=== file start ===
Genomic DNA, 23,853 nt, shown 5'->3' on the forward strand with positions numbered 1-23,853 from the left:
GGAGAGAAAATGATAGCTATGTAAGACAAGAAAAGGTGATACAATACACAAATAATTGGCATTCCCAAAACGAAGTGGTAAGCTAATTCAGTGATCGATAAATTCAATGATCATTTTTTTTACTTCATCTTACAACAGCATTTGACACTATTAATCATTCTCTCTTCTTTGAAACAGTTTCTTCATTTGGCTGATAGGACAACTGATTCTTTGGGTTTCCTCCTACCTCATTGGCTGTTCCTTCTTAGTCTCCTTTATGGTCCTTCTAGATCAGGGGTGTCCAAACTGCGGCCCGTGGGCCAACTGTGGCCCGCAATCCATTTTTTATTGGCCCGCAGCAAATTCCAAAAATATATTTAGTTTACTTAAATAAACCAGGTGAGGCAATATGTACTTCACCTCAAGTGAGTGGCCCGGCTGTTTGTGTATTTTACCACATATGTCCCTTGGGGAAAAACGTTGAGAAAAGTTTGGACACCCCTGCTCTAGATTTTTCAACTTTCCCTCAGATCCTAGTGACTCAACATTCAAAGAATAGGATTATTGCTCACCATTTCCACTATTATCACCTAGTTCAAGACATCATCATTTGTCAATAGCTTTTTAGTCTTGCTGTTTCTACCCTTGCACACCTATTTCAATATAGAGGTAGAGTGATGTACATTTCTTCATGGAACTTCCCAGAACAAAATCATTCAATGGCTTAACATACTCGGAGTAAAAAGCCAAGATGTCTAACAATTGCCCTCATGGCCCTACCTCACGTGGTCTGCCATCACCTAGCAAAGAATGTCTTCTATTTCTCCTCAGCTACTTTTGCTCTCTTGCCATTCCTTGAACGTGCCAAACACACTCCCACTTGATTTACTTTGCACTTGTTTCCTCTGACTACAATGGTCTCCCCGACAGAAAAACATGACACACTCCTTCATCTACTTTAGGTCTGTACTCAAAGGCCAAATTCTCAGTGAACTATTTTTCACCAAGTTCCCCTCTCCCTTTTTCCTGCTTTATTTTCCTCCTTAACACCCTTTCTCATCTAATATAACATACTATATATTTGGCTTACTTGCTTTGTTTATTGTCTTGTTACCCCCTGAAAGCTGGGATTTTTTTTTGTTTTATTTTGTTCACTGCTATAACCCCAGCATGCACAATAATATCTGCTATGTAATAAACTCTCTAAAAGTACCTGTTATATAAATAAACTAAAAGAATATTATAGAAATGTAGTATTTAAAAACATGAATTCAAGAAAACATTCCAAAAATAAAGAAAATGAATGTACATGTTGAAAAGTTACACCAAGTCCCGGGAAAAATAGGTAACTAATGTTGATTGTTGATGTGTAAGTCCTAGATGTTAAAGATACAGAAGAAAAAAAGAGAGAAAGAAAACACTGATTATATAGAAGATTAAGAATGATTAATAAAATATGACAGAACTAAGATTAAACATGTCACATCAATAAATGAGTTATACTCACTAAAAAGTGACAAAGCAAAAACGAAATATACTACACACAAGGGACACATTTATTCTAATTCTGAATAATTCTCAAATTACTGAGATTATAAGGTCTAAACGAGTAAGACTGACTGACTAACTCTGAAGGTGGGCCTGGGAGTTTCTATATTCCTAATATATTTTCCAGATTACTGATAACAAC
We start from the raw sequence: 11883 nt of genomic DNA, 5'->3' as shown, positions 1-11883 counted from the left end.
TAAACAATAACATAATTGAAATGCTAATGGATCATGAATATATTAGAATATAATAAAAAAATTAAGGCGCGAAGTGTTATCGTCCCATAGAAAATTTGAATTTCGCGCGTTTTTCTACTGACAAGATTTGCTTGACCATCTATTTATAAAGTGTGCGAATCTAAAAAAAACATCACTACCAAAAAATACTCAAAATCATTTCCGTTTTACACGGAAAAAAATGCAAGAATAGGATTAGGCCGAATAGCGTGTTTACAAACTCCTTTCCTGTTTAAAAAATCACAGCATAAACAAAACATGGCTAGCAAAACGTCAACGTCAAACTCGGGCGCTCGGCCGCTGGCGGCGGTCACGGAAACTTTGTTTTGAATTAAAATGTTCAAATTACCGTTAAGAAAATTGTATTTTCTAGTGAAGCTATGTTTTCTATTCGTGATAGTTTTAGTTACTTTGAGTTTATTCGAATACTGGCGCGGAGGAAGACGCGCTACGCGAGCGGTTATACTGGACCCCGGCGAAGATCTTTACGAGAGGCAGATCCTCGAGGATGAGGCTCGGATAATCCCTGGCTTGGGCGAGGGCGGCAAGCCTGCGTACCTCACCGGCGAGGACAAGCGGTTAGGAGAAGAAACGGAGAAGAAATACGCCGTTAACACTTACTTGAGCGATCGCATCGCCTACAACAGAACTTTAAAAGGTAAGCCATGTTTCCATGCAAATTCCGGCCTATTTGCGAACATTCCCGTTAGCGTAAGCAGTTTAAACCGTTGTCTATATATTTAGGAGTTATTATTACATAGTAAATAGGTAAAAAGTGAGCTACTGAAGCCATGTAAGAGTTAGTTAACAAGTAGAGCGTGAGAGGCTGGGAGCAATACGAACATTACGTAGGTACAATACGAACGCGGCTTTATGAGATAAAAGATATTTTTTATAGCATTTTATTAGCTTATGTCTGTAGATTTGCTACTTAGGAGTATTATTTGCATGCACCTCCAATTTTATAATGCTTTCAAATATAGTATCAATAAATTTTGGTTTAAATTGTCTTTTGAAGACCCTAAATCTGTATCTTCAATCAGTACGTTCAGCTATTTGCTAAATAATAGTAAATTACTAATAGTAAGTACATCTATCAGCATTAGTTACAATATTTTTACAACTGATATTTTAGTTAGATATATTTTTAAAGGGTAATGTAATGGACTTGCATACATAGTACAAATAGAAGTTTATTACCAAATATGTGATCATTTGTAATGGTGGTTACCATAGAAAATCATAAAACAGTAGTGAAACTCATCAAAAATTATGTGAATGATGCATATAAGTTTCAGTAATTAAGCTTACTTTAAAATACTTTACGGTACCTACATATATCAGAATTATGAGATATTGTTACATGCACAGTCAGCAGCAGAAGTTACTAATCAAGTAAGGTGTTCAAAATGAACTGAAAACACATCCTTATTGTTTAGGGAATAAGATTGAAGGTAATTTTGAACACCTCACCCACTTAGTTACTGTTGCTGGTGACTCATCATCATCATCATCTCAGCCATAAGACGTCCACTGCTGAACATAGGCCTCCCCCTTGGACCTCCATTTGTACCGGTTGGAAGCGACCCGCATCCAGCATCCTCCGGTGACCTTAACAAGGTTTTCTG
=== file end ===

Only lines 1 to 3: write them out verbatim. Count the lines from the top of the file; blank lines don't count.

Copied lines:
Genomic DNA, 23,853 nt, shown 5'->3' on the forward strand with positions numbered 1-23,853 from the left:
GGAGAGAAAATGATAGCTATGTAAGACAAGAAAAGGTGATACAATACACAAATAATTGGCATTCCCAAAACGAAGTGGTAAGCTAATTCAGTGATCGATAAATTCAATGATCATTTTTTTTACTTCATCTTACAACAGCATTTGACACTATTAATCATTCTCTCTTCTTTGAAACAGTTTCTTCATTTGGCTGATAGGACAACTGATTCTTTGGGTTTCCTCCTACCTCATTGGCTGTTCCTTCTTAGTCTCCTTTATGGTCCTTCTAGATCAGGGGTGTCCAAACTGCGGCCCGTGGGCCAACTGTGGCCCGCAATCCATTTTTTATTGGCCCGCAGCAAATTCCAAAAATATATTTAGTTTACTTAAATAAACCAGGTGAGGCAATATGTACTTCACCTCAAGTGAGTGGCCCGGCTGTTTGTGTATTTTACCACATATGTCCCTTGGGGAAAAACGTTGAGAAAAGTTTGGACACCCCTGCTCTAGATTTTTCAACTTTCCCTCAGATCCTAGTGACTCAACATTCAAAGAATAGGATTATTGCTCACCATTTCCACTATTATCACCTAGTTCAAGACATCATCATTTGTCAATAGCTTTTTAGTCTTGCTGTTTCTACCCTTGCACACCTATTTCAATATAGAGGTAGAGTGATGTACATTTCTTCATGGAACTTCCCAGAACAAAATCATTCAATGGCTTAACATACTCGGAGTAAAAAGCCAAGATGTCTAACAATTGCCCTCATGGCCCTACCTCACGTGGTCTGCCATCACCTAGCAAAGAATGTCTTCTATTTCTCCTCAGCTACTTTTGCTCTCTTGCCATTCCTTGAACGTGCCAAACACACTCCCACTTGATTTACTTTGCACTTGTTTCCTCTGACTACAATGGTCTCCCCGACAGAAAAACATGACACACTCCTTCATCTACTTTAGGTCTGTACTCAAAGGCCAAATTCTCAGTGAACTATTTTTCACCAAGTTCCCCTCTCCCTTTTTCCTGCTTTATTTTCCTCCTTAACACCCTTTCTCATCTAATATAACATACTATATATTTGGCTTACTTGCTTTGTTTATTGTCTTGTTACCCCCTGAAAGCTGGGATTTTTTTTTGTTTTATTTTGTTCACTGCTATAACCCCAGCATGCACAATAATATCTGCTATGTAATAAACTCTCTAAAAGTACCTGTTATATAAATAAACTAAAAGAATATTATAGAAATGTAGTATTTAAAAACATGAATTCAAGAAAACATTCCAAAAATAAAGAAAATGAATGTACATGTTGAAAAGTTACACCAAGTCCCGGGAAAAATAGGTAACTAATGTTGATTGTTGATGTGTAAGTCCTAGATGTTAAAGATACAGAAGAAAAAAAGAGAGAAAGAAAACACTGATTATATAGAAGATTAAGAATGATTAATAAAATATGACAGAACTAAGATTAAACATGTCACATCAATAAATGAGTTATACTCACTAAAAAGTGACAAAGCAAAAACGAAATATACTACACACAAGGGACACATTTATTCTAATTCTGAATAATTCTCAAATTACTGAGATTATAAGGTCTAAACGAGTAAGACTGACTGACTAACTCTGAAGGTGGGCCTGGGAGTTTCTATATTCCTAATATATTTTCCAGATTACTGATAACAAC
We start from the raw sequence: 11883 nt of genomic DNA, 5'->3' as shown, positions 1-11883 counted from the left end.